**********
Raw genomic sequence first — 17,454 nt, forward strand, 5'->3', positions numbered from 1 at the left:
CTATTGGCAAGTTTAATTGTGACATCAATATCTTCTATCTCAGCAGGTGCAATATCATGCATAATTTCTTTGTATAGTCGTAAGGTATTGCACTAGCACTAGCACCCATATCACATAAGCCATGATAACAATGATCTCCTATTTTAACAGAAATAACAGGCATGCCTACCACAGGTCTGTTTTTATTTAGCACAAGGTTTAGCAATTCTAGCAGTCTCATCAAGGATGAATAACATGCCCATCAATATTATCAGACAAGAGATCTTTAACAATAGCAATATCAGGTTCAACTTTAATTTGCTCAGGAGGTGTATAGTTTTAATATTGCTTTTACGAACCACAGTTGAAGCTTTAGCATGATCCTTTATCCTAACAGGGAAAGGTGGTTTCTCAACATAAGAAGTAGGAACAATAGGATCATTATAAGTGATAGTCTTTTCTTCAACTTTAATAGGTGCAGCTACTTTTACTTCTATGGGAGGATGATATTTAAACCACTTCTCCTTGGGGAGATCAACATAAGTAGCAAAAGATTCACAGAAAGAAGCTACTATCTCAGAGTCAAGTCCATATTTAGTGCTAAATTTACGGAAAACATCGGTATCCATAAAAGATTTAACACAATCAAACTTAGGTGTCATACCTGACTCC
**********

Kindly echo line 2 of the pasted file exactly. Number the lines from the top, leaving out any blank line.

CTATTGGCAAGTTTAATTGTGACATCAATATCTTCTATCTCAGCAGGTGCAATATCATGCATAATTTCTTTGTATAGTCGTAAGGTATTGCACTAGCACTAGCACCCATATCACATAAGCCATGATAACAATGATCTCCTATTTTAACAGAAATAACAGGCATGCCTACCACAGGTCTGTTTTTATTTAGCACAAGGTTTAGCAATTCTAGCAGTCTCATCAAGGATGAATAACATGCCCATCAATATTATCAGACAAGAGATCTTTAACAATAGCAATATCAGGTTCAACTTTAATTTGCTCAGGAGGTGTATAGTTTTAATATTGCTTTTACGAACCACAGTTGAAGCTTTAGCATGATCCTTTATCCTAACAGGGAAAGGTGGTTTCTCAACATAAGAAGTAGGAACAATAGGATCATTATAAGTGATAGTCTTTTCTTCAACTTTAATAGGTGCAGCTACTTTTACTTCTATGGGAGGATGATATTTAAACCACTTCTCCTTGGGGAGATCAACATAAGTAGCAAAAGATTCACAGAAAGAAGCTACTATCTCAGAGTCAAGTCCATATTTAGTGCTAAATTTACGGAAAACATCGGTATCCATAAAAGATTTAACACAATCAAACTTAGGTGTCATACCTGACTCC